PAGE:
Netflix exceeds expectations with new members but at a cost: Morgan
Netflix Inc. co-founder Reed Hastings is stepping down as chief executive officer after leading the company for more than two decades.
In a blog post, Hastings said he will assume the role of executive chairman and leave the CEO role to two longtime executives, Ted Sarandos and Greg Peters. Hastings, 62, has been signaling he planned to step aside for a few years. He elevated one of his successors to co-CEO in 2020 and named the other COO at the same time. Already, he’d delegated almost all Hollywood decisions and has gradually pulled back from day-to-day affairs.
“For myself, I’ll be helping Greg and Ted, and, like any good Chairman, be a bridge from the board to our co-CEOs. I’ll also be spending more time on philanthropy, and remain very focused on Netflix stock doing well,” he wrote.
Read his full blog post here:
I’m so proud of our first 25 years, and so excited about our next quarter of a century. We can do so much more to better entertain the world and deliver more joy to our members.
Our board has been discussing succession planning for many years (even founders need to evolve!). As part of that process, we promoted Ted to co-CEO alongside me in July 2020, and Greg to Chief Operating Officer – and in the last two and a half years I’ve increasingly delegated the management of Netflix to them.
It was a baptism by fire, given COVID and recent challenges within our business. But they’ve both managed incredibly well, ensuring Netflix continues to improve and developing a clear path to reaccelerate our revenue and earnings growth. So the board and I believe it’s the right time to complete my succession.
Starting today, Greg Peters will step up from COO to become Ted’s co-CEO. Going forward, I’ll be serving as Executive Chairman, a role that founders often take (Jeff Bezos, Bill Gates, etc.) after they pass the CEO baton to others. Ted, Greg and I have been working closely together in different capacities for 15 years. As is common in long, effective relationships, we’ve all learned how to bring out the best in each other. I look forward to working with them in this role for many years to come.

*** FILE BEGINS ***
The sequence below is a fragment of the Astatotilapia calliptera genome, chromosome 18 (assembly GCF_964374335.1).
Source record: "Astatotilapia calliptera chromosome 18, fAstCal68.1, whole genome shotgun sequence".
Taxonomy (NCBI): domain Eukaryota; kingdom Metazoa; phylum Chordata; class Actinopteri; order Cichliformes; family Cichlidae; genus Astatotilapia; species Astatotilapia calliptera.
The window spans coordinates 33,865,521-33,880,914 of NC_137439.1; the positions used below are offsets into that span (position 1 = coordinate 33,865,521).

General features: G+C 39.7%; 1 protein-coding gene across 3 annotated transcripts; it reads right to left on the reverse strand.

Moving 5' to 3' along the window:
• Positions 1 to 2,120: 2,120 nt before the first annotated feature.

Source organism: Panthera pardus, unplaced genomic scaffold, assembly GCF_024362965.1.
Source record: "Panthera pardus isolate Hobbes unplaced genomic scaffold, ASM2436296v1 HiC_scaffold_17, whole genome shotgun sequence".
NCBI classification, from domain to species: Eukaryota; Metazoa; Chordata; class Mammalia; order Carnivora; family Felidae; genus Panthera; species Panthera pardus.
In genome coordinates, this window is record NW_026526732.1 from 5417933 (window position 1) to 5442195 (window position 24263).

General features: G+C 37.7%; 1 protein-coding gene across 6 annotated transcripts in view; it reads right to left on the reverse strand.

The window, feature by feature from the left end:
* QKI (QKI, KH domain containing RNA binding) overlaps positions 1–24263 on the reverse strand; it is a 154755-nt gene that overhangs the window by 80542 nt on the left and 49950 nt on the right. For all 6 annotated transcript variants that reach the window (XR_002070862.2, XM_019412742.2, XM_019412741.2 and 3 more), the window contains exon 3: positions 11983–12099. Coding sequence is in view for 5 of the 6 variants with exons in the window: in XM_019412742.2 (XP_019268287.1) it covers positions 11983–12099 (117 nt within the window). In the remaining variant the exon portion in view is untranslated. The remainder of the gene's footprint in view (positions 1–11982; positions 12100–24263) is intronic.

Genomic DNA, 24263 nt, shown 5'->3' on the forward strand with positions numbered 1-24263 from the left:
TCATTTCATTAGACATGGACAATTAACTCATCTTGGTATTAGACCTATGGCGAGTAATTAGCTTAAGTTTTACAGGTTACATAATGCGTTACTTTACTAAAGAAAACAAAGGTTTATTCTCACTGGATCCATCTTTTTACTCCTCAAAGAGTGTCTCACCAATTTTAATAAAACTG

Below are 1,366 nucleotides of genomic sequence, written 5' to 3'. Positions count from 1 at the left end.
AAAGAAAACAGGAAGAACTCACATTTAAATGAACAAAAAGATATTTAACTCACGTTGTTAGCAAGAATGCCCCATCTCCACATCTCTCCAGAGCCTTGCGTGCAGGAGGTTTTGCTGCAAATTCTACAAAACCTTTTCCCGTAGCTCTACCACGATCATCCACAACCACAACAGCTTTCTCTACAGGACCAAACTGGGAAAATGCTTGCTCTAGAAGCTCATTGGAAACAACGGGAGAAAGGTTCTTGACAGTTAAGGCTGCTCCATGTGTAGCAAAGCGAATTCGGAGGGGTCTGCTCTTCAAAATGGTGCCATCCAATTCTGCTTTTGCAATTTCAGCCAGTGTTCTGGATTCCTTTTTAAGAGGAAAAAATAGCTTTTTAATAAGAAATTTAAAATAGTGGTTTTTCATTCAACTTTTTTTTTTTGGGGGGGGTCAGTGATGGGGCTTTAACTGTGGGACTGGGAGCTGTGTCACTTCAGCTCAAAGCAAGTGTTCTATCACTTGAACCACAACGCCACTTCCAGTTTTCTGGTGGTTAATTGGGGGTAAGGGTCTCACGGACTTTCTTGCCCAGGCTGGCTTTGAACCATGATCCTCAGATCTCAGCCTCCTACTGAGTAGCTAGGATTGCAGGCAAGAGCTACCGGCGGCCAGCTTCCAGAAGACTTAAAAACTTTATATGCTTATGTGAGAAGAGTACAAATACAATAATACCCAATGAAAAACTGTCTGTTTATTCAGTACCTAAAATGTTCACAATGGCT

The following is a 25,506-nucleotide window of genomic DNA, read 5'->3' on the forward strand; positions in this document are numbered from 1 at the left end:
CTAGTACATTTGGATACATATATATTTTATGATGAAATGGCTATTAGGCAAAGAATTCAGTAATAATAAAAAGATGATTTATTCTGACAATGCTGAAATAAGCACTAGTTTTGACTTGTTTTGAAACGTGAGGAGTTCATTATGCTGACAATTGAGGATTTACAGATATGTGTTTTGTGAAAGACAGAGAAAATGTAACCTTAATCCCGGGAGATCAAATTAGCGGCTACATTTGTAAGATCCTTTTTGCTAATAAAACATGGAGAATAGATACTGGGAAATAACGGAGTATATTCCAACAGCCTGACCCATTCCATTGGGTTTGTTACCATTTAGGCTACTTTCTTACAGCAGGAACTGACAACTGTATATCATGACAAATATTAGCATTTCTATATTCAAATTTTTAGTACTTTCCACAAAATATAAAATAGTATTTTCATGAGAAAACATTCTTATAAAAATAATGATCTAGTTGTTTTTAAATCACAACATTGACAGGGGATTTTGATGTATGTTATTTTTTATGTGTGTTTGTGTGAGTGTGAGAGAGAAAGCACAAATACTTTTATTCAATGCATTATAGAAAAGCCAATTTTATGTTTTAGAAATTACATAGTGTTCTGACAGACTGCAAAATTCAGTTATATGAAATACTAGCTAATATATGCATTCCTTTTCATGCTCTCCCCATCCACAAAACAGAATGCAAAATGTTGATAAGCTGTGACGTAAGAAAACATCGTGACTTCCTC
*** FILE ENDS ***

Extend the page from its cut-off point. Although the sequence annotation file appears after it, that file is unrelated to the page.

Ted and Greg have developed great trust and respect for each other through their collective successes and failures. In addition, they can always be relied upon to put Netflix’s interests first. These qualities — combined with their complementary skill sets, deep knowledge of entertainment and technology, and proven track record at Netflix — create a unique opportunity to deliver faster growth and greater success long term with them as co-CEOs.
Looking back, Ted had the early foresight and skill to push into original programming, changing our trajectory as a company. He then moved quickly to expand into international originals, film, animation, and unscripted — bets that have helped broaden our content slate and which took courage given all the skepticism. Greg has been instrumental in driving our partnerships, building and launching advertising, pushing us into deeper personalization, rebuilding our talent organization and helping to strengthen our culture. He also spent several years in Japan, launching our early efforts in Japanese originals as the country’s general manager, and is currently building out our games initiative.
For myself, I’ll be helping Greg and Ted, and, like any good Chairman, be a bridge from the board to our co-CEOs. I’ll also be spending more time on philanthropy, and remain very focused on Netflix stock doing well.
Also, today, we have made Bela Bajaria Chief Content Officer and Scott Stuber Chairman of Netflix Film. It’s been amazing to see the enormous strides we’ve made across TV and film under their leadership.
We start 2023 with renewed momentum as a company and a clear path to reaccelerate our growth. I’m thrilled about Ted and Greg’s leadership, and their ability to make the next 25 years even better than the first.
Here’s to the next chapter of Netflix and our leadership. -Reed Hastings